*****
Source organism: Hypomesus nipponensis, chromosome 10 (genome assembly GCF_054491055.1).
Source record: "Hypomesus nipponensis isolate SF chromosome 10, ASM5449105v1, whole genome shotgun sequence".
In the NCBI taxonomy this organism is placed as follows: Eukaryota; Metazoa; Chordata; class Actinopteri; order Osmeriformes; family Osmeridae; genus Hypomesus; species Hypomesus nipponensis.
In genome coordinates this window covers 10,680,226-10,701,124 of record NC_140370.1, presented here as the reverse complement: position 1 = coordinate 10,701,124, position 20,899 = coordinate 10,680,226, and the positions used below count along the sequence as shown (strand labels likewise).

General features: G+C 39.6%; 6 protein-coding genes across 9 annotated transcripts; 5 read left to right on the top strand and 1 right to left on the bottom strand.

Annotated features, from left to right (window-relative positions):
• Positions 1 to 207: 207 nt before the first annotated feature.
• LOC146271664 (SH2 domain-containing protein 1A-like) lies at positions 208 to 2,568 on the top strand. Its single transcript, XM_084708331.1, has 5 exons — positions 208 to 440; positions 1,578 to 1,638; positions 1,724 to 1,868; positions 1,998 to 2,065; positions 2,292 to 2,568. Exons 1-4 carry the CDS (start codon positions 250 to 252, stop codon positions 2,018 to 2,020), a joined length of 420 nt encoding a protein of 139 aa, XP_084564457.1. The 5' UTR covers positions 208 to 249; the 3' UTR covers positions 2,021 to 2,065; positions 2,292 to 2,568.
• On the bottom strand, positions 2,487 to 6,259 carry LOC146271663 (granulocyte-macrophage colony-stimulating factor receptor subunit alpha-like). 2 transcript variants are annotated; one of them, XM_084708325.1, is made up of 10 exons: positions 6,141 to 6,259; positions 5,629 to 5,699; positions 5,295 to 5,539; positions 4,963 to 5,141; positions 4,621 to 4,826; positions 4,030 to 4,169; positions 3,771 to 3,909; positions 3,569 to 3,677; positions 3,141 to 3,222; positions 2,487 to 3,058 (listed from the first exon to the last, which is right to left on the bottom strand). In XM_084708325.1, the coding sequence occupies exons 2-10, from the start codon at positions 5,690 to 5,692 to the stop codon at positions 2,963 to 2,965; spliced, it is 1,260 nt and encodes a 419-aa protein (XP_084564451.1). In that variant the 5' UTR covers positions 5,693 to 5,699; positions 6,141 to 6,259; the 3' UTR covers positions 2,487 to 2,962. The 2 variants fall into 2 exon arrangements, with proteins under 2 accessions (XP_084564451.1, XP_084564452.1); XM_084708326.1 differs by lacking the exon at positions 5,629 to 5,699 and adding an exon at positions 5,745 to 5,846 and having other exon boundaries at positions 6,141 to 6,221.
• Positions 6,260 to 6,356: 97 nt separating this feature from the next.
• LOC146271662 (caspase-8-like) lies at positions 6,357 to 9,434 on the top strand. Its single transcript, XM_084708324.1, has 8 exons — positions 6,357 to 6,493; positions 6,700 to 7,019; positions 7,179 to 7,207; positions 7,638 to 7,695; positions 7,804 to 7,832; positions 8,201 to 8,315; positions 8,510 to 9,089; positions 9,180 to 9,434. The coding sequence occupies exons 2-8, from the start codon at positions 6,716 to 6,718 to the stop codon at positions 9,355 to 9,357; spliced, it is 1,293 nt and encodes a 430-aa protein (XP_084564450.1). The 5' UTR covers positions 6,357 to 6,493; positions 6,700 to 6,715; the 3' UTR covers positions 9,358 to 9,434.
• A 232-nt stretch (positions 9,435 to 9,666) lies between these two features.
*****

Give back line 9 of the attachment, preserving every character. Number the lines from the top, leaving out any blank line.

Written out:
• On the bottom strand, positions 2,487 to 6,259 carry LOC146271663 (granulocyte-macrophage colony-stimulating factor receptor subunit alpha-like). 2 transcript variants are annotated; one of them, XM_084708325.1, is made up of 10 exons: positions 6,141 to 6,259; positions 5,629 to 5,699; positions 5,295 to 5,539; positions 4,963 to 5,141; positions 4,621 to 4,826; positions 4,030 to 4,169; positions 3,771 to 3,909; positions 3,569 to 3,677; positions 3,141 to 3,222; positions 2,487 to 3,058 (listed from the first exon to the last, which is right to left on the bottom strand). In XM_084708325.1, the coding sequence occupies exons 2-10, from the start codon at positions 5,690 to 5,692 to the stop codon at positions 2,963 to 2,965; spliced, it is 1,260 nt and encodes a 419-aa protein (XP_084564451.1). In that variant the 5' UTR covers positions 5,693 to 5,699; positions 6,141 to 6,259; the 3' UTR covers positions 2,487 to 2,962. The 2 variants fall into 2 exon arrangements, with proteins under 2 accessions (XP_084564451.1, XP_084564452.1); XM_084708326.1 differs by lacking the exon at positions 5,629 to 5,699 and adding an exon at positions 5,745 to 5,846 and having other exon boundaries at positions 6,141 to 6,221.